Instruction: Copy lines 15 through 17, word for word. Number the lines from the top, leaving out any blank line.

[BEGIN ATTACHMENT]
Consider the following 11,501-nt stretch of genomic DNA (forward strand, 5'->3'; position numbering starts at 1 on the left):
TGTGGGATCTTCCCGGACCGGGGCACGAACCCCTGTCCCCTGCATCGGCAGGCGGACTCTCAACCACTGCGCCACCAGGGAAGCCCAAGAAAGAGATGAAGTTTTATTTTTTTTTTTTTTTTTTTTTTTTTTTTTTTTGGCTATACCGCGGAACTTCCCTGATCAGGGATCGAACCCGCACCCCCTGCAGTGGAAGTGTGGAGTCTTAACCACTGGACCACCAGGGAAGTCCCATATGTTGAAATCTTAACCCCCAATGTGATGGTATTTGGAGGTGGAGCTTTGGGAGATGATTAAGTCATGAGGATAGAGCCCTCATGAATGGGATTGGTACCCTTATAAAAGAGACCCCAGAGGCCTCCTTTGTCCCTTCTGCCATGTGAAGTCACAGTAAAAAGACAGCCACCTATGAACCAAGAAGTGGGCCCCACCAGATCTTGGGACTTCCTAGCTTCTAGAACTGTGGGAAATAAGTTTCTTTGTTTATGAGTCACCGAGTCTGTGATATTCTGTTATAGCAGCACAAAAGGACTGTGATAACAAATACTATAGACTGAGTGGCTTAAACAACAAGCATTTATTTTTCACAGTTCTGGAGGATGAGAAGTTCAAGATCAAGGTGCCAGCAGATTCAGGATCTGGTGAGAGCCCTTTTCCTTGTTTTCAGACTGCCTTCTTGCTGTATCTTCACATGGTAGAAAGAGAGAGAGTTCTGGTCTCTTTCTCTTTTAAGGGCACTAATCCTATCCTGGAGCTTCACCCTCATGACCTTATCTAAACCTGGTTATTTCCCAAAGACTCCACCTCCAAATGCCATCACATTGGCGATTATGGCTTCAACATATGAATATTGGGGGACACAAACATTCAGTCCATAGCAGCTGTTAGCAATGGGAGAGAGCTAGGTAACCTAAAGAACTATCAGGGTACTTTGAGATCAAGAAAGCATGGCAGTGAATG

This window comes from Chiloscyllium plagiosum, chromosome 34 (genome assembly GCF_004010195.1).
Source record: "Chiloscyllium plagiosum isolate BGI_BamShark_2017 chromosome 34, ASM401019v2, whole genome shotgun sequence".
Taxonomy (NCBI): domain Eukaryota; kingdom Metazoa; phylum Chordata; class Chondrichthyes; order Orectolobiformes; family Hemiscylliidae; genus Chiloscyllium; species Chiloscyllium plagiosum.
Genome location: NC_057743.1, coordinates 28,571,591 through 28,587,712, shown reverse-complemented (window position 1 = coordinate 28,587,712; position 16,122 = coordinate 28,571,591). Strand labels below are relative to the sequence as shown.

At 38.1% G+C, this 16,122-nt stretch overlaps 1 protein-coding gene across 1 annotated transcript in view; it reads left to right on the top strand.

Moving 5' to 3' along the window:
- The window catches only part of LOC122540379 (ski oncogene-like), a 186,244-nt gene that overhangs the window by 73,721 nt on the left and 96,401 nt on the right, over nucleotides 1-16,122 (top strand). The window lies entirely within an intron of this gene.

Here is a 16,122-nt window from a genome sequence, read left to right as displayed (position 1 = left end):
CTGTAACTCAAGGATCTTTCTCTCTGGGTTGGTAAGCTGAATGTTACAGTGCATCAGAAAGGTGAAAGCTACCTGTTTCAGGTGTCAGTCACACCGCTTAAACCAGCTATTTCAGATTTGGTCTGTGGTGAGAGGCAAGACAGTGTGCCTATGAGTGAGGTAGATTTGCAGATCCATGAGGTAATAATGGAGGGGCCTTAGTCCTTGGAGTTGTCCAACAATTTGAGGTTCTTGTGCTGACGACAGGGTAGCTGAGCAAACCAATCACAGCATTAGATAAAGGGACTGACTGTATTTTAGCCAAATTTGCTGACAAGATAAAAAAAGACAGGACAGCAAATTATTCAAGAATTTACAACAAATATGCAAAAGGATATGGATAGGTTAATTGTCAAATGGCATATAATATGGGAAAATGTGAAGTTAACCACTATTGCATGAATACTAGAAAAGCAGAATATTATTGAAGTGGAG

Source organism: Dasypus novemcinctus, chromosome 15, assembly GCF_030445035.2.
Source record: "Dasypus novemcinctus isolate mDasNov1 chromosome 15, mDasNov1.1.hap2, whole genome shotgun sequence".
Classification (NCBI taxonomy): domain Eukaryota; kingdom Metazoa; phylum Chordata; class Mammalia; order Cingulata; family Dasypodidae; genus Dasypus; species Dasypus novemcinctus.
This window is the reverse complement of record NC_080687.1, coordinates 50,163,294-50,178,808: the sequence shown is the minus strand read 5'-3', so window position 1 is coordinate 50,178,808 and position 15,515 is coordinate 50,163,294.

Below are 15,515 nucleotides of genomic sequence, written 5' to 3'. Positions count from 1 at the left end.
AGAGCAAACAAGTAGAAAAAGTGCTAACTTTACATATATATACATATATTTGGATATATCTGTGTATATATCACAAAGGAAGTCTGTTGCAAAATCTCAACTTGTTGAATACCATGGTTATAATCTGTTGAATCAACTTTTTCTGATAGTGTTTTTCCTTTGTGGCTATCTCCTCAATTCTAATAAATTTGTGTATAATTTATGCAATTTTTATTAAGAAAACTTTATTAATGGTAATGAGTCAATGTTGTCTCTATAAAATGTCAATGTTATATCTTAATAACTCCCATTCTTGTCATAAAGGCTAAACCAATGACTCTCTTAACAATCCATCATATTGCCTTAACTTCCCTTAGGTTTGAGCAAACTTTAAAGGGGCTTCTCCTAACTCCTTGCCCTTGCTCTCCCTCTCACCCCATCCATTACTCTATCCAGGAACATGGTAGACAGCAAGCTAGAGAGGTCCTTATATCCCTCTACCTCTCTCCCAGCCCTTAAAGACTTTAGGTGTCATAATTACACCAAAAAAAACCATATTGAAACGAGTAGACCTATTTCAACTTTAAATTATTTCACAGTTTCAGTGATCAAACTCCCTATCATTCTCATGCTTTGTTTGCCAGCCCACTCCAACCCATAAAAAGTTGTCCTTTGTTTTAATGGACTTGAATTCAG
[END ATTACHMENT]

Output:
This window is the reverse complement of record NC_080687.1, coordinates 50,163,294-50,178,808: the sequence shown is the minus strand read 5'-3', so window position 1 is coordinate 50,178,808 and position 15,515 is coordinate 50,163,294.

Below are 15,515 nucleotides of genomic sequence, written 5' to 3'. Positions count from 1 at the left end.
AGAGCAAACAAGTAGAAAAAGTGCTAACTTTACATATATATACATATATTTGGATATATCTGTGTATATATCACAAAGGAAGTCTGTTGCAAAATCTCAACTTGTTGAATACCATGGTTATAATCTGTTGAATCAACTTTTTCTGATAGTGTTTTTCCTTTGTGGCTATCTCCTCAATTCTAATAAATTTGTGTATAATTTATGCAATTTTTATTAAGAAAACTTTATTAATGGTAATGAGTCAATGTTGTCTCTATAAAATGTCAATGTTATATCTTAATAACTCCCATTCTTGTCATAAAGGCTAAACCAATGACTCTCTTAACAATCCATCATATTGCCTTAACTTCCCTTAGGTTTGAGCAAACTTTAAAGGGGCTTCTCCTAACTCCTTGCCCTTGCTCTCCCTCTCACCCCATCCATTACTCTATCCAGGAACATGGTAGACAGCAAGCTAGAGAGGTCCTTATATCCCTCTACCTCTCTCCCAGCCCTTAAAGACTTTAGGTGTCATAATTACACCAAAAAAAACCATATTGAAACGAGTAGACCTATTTCAACTTTAAATTATTTCACAGTTTCAGTGATCAAACTCCCTATCATTCTCATGCTTTGTTTGCCAGCCCACTCCAACCCATAAAAAGTTGTCCTTTGTTTTAATGGACTTGAATTCAG